A geologist is a scientist who studies the solid and liquid matter that constitutes the Earth and terrestrial planets. Geologists usually engage studying geology, and approach this using mathematics, physics, chemistry, and biology as well as other sciences.
Low End Salary: $47,250/yrMedian Salary: $89,700/yrHigh End Salary: $187,200/yr
Although a Bachelor's degree is required for entry level employment, many geologists earn Master's and/or Doctorate degrees. The advanced degrees provide a higher level of training, often in a geology specialty area such as paleontology, mineralogy, hydrology or volcanology. Advanced degrees will often qualify the geologist for supervisory positions, research assignments or teaching positions at the university level. Geologist, Kitty Milliken, Ph.D., was asked the question: What advice do you have for students entering high school? She responded, “Take a lot of math. Math is incredibly important in science. I wish I’d taken even more math incollege than I did, and I had a math minor!”
College Algebra, Geometry, Trigonometry, Calculus I and II, Linear Algebra, Differential Equations, Statistics
When Math is Used:
Math is becoming more and more useful to geologists. Mathematical geology can be an essential aid in formulating models and scientific theories to bring together different geological phenomena. Geomagnetic field models are used in navigation, geophysical surveys, oil production, and in scientific studies ranging from the upper atmosphere to Earth's deep interior.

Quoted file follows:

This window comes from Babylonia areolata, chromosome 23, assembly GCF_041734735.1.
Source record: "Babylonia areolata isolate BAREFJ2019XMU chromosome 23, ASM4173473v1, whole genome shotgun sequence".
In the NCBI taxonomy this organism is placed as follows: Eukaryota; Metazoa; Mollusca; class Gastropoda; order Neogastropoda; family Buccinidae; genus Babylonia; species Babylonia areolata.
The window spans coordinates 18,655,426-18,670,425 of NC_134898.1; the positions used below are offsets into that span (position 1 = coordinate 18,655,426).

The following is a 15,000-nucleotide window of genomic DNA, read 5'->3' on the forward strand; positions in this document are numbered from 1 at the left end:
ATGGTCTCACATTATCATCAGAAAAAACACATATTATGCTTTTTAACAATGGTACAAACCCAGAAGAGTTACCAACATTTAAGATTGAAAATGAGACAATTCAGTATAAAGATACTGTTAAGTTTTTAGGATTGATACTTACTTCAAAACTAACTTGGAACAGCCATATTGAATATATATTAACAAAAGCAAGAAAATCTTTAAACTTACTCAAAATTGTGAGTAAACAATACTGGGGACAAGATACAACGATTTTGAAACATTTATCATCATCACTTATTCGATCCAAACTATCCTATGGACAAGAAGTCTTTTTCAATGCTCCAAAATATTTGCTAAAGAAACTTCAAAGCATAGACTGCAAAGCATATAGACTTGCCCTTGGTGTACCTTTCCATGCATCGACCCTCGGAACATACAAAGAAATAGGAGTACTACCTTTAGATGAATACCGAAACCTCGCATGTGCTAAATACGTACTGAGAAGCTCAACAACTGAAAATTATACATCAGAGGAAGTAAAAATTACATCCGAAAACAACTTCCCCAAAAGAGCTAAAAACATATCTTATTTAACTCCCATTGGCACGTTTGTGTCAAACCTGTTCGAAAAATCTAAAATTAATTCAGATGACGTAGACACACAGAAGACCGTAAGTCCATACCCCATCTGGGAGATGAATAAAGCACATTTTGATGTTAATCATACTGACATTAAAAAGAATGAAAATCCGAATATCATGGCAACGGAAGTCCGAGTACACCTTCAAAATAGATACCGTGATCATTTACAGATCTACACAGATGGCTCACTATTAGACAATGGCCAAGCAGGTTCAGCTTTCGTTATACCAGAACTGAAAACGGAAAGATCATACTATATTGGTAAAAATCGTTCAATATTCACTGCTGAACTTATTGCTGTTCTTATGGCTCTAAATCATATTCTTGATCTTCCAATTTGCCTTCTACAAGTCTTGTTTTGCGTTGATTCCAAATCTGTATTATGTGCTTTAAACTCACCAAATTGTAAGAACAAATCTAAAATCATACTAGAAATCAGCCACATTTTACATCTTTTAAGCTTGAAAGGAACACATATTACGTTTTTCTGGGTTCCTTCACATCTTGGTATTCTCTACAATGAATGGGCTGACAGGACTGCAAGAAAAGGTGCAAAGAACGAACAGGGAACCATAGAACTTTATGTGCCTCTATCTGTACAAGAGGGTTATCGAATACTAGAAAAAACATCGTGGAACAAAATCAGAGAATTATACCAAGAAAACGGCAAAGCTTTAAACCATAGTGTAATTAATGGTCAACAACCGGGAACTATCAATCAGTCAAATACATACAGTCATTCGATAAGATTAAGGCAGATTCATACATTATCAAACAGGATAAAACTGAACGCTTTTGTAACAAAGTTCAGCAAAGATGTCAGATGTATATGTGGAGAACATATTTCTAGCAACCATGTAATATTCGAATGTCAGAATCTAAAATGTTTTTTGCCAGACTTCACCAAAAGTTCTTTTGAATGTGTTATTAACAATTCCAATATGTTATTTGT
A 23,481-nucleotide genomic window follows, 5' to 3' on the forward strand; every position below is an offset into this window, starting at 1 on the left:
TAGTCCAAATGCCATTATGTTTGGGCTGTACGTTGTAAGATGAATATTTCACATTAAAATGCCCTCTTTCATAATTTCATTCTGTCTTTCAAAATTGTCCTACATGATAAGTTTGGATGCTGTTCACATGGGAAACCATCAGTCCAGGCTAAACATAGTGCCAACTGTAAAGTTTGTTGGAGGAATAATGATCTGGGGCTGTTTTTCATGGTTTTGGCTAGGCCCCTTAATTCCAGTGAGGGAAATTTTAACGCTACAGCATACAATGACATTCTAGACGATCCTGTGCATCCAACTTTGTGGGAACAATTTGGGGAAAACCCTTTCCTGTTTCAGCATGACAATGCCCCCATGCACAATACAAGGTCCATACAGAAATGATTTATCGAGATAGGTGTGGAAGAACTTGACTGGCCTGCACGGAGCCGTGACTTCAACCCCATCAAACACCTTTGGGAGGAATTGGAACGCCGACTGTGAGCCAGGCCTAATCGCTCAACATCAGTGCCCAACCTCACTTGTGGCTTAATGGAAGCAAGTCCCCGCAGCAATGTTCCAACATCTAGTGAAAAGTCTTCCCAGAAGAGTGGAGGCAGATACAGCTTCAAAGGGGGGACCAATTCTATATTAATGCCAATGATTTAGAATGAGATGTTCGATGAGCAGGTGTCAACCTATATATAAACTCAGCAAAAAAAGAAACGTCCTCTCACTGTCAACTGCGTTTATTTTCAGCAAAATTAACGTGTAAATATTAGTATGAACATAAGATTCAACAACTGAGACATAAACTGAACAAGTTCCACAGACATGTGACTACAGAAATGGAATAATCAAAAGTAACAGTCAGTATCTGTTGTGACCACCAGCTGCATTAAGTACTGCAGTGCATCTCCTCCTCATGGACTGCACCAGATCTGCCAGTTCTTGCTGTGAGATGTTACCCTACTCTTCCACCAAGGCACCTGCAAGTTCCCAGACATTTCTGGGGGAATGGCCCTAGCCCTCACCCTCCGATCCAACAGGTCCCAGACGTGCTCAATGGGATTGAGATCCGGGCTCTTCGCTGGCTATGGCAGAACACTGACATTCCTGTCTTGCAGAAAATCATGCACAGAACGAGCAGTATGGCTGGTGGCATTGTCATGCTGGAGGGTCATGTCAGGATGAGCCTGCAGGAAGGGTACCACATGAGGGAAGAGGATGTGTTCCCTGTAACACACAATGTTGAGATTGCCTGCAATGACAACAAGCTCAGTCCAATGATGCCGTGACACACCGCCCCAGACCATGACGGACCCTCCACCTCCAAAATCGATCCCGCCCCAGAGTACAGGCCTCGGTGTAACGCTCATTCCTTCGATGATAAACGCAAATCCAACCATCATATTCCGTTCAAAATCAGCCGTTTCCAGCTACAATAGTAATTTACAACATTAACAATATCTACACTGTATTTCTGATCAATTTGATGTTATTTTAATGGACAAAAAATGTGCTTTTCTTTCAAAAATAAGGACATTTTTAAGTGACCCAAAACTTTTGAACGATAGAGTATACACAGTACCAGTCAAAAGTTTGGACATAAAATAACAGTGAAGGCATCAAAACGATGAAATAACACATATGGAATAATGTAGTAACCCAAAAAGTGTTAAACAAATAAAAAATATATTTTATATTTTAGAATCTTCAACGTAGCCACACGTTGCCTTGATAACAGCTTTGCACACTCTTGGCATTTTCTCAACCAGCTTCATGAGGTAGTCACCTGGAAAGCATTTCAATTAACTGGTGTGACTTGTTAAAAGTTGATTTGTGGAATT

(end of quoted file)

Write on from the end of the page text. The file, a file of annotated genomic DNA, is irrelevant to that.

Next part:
Geologists work in a variety of settings. These include: natural resource companies, environmental consulting companies, government agencies, non-profit organizations, and universities. Many geologists do field work at least part of the time. Others spend their time in laboratories, classrooms or offices. All geologists prepare reports, do calculations and use computers.
• Geologists, unlike most scientists, are exposed to more time outside
• Most geology graduates with a strong academic background have no trouble finding employment
• Most geologists with a Ph.D. spend 40 hours a week at work and another 10-20 hours working at home